Edward Cherlin, Earth Treasury
Ethan Zuckerman, Berkman Center for Internet and Society
Eva-Maria Leitner, University of Vienna
Francis Tyers, Universitat d'Alacant
Georgia Popplewell, Global Voices Online
Gerard Meijssen, Stichting Open Progress
Javier Sola, WordForge Foundation
Jeremy Clarke, Global Voices Online
Laura Welcher, dotSub and Global Lives
Lena Zuniga, Sula Batsu
Matt Garcia, Aspiration
Mick Fuzz, Clearer Channel
Mike Roman, Aspiration
Philippe Lacour, Zanchin
Sabine Cretella, Anaphraseus
Silvia Florez, Universitat Jaume I
Thom Hastings, City Year
Wynand Winterbach, translate.org.za
This manual is a culmination of almost three years of research, planning, convening, and collaboration.
Aspiration first proposed a program in Open Translation to the Open Society Institute (OSI) in 2006. OSI subsequently funded two Open Translation Tools convergences, in Zagreb in 2007 (OTT07) and in Amsterdam in 2009 (OTT09), as well as the Open Translation Tools Book Sprint following OTT09. The Ford Foundation and TechSoup Global also provided generous travel support for event participants. We are deeply grateful to all our funders for their generous and forward-looking support.
Aspiration would like to formally thank the following individuals and organizations:
Contributors to the Open Translation Tools Book Sprint, who worked tirelessly over five days to create a first-of-its-kind volume on Open Translation.
All the participants and facilitators at OTT07 and OTT09, whose shared wisdom and knowledge are aggregated in these pages. In particular, thanks to those who took notes during sessions for the wiki, as that material forms the basis for substantial parts of this document, and to those who contributed ideas towards the design of the book.
FLOSS Manuals (www.flossmanuals.net) and Adam Hyde, who co-organized OTT09 and directed the Book Sprint that generated this volume. We salute FLOSS Manuals's vision and leadership in the field of free and open documentation, and the innovative platform they have developed.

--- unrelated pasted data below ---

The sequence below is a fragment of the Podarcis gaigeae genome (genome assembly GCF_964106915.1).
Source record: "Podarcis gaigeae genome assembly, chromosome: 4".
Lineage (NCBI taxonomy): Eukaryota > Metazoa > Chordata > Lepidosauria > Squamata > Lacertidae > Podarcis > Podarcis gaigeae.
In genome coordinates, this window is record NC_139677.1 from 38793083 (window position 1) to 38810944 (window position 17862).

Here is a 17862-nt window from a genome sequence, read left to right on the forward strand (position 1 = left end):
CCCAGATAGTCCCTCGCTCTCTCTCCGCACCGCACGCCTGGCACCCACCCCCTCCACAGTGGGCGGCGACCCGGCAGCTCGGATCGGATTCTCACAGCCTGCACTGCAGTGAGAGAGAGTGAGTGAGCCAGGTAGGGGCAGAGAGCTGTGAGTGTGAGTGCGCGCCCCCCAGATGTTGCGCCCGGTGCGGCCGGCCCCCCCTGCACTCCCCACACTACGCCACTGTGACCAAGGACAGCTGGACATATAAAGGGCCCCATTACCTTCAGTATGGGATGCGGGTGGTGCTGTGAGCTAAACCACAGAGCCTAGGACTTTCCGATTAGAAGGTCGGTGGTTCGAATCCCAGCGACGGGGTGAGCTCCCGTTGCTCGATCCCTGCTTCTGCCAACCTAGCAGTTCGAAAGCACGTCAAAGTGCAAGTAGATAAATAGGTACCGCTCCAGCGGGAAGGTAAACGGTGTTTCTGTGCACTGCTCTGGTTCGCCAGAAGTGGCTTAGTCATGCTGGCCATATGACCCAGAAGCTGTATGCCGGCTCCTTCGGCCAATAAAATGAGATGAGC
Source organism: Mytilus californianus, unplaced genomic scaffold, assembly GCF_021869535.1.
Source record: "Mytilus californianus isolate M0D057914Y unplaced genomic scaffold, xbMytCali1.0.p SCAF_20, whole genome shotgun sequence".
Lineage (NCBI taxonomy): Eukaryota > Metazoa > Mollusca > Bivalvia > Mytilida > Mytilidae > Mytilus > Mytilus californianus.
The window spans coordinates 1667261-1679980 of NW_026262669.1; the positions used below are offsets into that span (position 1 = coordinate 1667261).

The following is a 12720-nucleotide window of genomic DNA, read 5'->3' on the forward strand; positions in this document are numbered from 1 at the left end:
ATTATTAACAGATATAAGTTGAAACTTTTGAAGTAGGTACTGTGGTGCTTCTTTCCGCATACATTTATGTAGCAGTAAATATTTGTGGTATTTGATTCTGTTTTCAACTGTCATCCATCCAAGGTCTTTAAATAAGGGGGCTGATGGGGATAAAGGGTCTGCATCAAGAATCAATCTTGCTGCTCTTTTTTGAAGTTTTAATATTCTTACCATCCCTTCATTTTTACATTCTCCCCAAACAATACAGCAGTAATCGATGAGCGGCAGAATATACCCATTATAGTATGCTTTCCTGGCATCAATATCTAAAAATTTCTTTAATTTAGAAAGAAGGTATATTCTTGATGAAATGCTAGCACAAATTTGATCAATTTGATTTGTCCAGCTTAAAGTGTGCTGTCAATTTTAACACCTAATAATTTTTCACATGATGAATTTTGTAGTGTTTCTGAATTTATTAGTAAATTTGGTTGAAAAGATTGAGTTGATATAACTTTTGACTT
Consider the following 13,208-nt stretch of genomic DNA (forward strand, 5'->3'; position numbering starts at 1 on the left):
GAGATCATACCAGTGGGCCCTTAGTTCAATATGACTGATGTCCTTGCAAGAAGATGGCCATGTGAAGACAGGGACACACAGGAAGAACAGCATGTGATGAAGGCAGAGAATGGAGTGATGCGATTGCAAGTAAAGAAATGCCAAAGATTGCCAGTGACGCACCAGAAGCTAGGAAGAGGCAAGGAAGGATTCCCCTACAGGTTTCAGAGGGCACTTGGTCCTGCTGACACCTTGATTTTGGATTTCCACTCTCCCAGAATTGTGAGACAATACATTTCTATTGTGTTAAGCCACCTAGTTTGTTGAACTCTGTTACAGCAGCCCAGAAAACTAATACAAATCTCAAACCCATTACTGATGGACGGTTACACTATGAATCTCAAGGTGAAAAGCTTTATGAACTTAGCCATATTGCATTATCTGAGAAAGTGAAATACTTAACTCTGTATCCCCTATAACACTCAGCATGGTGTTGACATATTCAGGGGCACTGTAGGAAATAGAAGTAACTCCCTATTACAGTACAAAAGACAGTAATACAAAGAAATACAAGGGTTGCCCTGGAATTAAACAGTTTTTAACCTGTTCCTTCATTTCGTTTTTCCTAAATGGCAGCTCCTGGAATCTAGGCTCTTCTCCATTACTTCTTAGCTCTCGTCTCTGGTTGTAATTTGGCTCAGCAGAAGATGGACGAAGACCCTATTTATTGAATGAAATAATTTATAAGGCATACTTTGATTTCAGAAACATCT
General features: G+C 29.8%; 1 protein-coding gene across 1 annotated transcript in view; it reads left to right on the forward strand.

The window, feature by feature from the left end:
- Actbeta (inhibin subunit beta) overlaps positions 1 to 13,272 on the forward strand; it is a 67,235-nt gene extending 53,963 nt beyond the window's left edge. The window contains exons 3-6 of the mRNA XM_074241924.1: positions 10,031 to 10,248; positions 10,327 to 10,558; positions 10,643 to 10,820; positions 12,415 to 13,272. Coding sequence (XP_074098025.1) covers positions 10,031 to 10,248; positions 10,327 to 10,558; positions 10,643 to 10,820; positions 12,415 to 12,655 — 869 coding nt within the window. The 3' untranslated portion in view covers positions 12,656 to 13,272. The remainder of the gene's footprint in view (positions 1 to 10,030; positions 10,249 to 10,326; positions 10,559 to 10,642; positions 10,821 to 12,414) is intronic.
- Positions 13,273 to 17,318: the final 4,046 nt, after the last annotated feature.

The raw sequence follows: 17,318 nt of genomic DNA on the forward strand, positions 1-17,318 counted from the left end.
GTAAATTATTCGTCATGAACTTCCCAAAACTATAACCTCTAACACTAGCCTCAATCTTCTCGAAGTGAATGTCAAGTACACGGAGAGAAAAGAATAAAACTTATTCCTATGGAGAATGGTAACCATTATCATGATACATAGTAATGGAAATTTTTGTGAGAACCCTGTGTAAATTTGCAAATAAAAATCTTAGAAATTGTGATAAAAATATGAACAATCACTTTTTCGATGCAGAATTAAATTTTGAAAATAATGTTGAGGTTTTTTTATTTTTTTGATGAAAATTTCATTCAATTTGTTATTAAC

Translate.org.za (translate.org.za) and Dwayne Bailey, who co-organized OTT09 and whose leadership in the fields of FLOSS translation and localization is unparalleled.
Tomas Krag, who pioneered the Book Sprint concept with the creation of Wireless Networking in the Developing World (www.wndw.net).
De Waag Society for Old and New Media (www.waag.org) and Lucas Evers and Christine van den Horn, who provided an amazing venue for the Book Sprint, fantastic hospitality, and also organized the book publication reception.
Theater de Cameleon (www.decameleon.nl), who provided a stunning facility and top-notch hospitality for OTT09.
Ethan Zuckerman (www.ethanzuckerman.com), who has been a tireless champion of Open Translation in his work with Global Voices Online and elsewhere, and who contributed his essay "The Polyglot Internet" for the introduction of the Open Translation Tools manual.
Hotel Van Onna (www.hotelvanonna.nl), which provided wonderful accommodations and hospitality for the OTT09 Book Sprint participants in Amsterdam's Jordaan neighborhood.
Multimedia Institute of Zagreb (www.mi2.hr), who co-organized the OTT07 event that started all the fun, serving as passionate participants and collaborative partners without equal. OTT07 simply would not have been possible without their leadership and support, and the high quality of participant experiences there was a direct result of their exhaustive attention to detail and hospitality.
Open Society Institute (www.soros.org), which provided the funding to make OTT07, OTT09 and the Open Translation Tools Book Sprint possible, and Janet Haven, whose guidance and support in the development of Aspiration's program in Open Translation have been ongoing.
Ford Foundation (www.fordfound.org), which provided support for travel to OTT09 that allowed key participants to join in the proceedings.
TechSoup Global (www.techsoupglobal.org), which provided support for travel to OTT07 that allowed key participants to join in the proceedings.
In short, we thank everyone who has been involved in the Open Translation program to date, and we hope to find many opportunities to meet together again and further strengthen this nascent network of practice.